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Research Van Swinderen Institute

PhD Defense Wouter Dekens: Discrete symmetry breaking beyond the Standard Model

When:Fr 16-10-2015 14:30 - 16:30
Where:Academy building RUG

The current knowledge of elementary particles and their interactions is summarized in the Standard Model of particle physics. Practically all the predictions of this model, that have been tested, were confirmed experimentally. Nonetheless, there are phenomena which the model cannot explain. For example, as of yet it is unclear why the universe is made up of matter while antimatter is almost completely absent.

One of the reasons why the Standard Model cannot explain this asymmetry is because it is quite close to having a  ‘CP’ symmetry between particles and antiparticles. However, it is exactly the violation of this symmetry that is required to explain the matter-antimatter asymmetry. For these and other reasons physicists suspect that there should be, as of yet unknown, physics that provides new sources of CP violation.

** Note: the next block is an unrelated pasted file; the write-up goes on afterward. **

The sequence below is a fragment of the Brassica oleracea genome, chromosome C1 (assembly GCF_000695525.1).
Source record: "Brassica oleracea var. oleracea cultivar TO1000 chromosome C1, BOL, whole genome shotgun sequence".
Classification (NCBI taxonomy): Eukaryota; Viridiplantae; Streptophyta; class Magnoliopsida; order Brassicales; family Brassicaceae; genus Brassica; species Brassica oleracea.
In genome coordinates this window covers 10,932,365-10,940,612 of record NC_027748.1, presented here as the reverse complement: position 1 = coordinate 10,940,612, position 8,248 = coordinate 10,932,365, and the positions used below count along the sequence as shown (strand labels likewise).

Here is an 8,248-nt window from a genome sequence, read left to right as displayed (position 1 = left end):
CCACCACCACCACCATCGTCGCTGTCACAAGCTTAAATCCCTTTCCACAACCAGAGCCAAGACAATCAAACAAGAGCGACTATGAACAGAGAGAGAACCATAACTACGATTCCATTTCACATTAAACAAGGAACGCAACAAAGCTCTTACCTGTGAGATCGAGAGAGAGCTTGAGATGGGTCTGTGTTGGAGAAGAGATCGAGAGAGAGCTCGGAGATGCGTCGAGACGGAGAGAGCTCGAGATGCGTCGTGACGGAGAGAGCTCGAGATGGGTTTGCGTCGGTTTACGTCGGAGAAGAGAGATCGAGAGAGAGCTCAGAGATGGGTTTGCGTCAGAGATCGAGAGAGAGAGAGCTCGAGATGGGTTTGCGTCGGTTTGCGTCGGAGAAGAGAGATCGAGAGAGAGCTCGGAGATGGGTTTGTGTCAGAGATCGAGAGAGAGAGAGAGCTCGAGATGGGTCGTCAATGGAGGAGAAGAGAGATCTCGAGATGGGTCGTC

In this thesis we set limits on such new CP-violating sources by comparing their predicted effects to measurements of electric dipole moments: properties of particles which indicate CP violation. This is done in a model-independent way which allows one to easily apply the results to any scenario of new physics. In addition, we study so-called left-right models and analyze their theoretical viability, paying special attention to the Higgs particles and their interactions.

Furthermore, we study the predicted effects of these models in experiments, ranging from electric-dipole-moment measurements to collider experiments, such as those at the Large Hadron Collider. This has led to clear conclusions as to which of these models can currently be excluded.